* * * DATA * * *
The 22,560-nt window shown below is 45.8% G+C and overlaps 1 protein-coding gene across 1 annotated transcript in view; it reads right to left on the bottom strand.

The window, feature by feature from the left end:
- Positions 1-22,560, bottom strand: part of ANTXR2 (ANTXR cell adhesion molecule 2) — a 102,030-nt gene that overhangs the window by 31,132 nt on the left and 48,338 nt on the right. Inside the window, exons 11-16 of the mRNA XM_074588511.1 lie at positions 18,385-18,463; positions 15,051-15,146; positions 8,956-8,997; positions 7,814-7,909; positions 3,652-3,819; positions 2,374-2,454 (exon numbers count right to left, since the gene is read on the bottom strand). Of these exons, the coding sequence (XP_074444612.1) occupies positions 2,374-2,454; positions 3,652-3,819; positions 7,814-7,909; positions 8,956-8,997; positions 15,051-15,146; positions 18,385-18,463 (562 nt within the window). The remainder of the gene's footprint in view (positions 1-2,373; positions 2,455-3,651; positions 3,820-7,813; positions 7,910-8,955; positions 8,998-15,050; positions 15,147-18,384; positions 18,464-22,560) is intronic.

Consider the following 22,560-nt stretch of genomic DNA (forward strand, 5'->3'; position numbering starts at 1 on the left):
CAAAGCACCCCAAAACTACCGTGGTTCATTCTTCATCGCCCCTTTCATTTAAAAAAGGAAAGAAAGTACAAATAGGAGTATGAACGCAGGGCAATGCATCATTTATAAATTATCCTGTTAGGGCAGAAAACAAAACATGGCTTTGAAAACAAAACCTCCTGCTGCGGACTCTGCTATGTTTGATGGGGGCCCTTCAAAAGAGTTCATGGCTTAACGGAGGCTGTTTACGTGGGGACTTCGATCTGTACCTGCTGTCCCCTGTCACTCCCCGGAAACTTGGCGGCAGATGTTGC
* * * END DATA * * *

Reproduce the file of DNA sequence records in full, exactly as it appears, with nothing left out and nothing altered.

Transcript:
The 22,560-nt window shown below is 45.8% G+C and overlaps 1 protein-coding gene across 1 annotated transcript in view; it reads right to left on the bottom strand.

The window, feature by feature from the left end:
- Positions 1-22,560, bottom strand: part of ANTXR2 (ANTXR cell adhesion molecule 2) — a 102,030-nt gene that overhangs the window by 31,132 nt on the left and 48,338 nt on the right. Inside the window, exons 11-16 of the mRNA XM_074588511.1 lie at positions 18,385-18,463; positions 15,051-15,146; positions 8,956-8,997; positions 7,814-7,909; positions 3,652-3,819; positions 2,374-2,454 (exon numbers count right to left, since the gene is read on the bottom strand). Of these exons, the coding sequence (XP_074444612.1) occupies positions 2,374-2,454; positions 3,652-3,819; positions 7,814-7,909; positions 8,956-8,997; positions 15,051-15,146; positions 18,385-18,463 (562 nt within the window). The remainder of the gene's footprint in view (positions 1-2,373; positions 2,455-3,651; positions 3,820-7,813; positions 7,910-8,955; positions 8,998-15,050; positions 15,147-18,384; positions 18,464-22,560) is intronic.

Consider the following 22,560-nt stretch of genomic DNA (forward strand, 5'->3'; position numbering starts at 1 on the left):
CAAAGCACCCCAAAACTACCGTGGTTCATTCTTCATCGCCCCTTTCATTTAAAAAAGGAAAGAAAGTACAAATAGGAGTATGAACGCAGGGCAATGCATCATTTATAAATTATCCTGTTAGGGCAGAAAACAAAACATGGCTTTGAAAACAAAACCTCCTGCTGCGGACTCTGCTATGTTTGATGGGGGCCCTTCAAAAGAGTTCATGGCTTAACGGAGGCTGTTTACGTGGGGACTTCGATCTGTACCTGCTGTCCCCTGTCACTCCCCGGAAACTTGGCGGCAGATGTTGC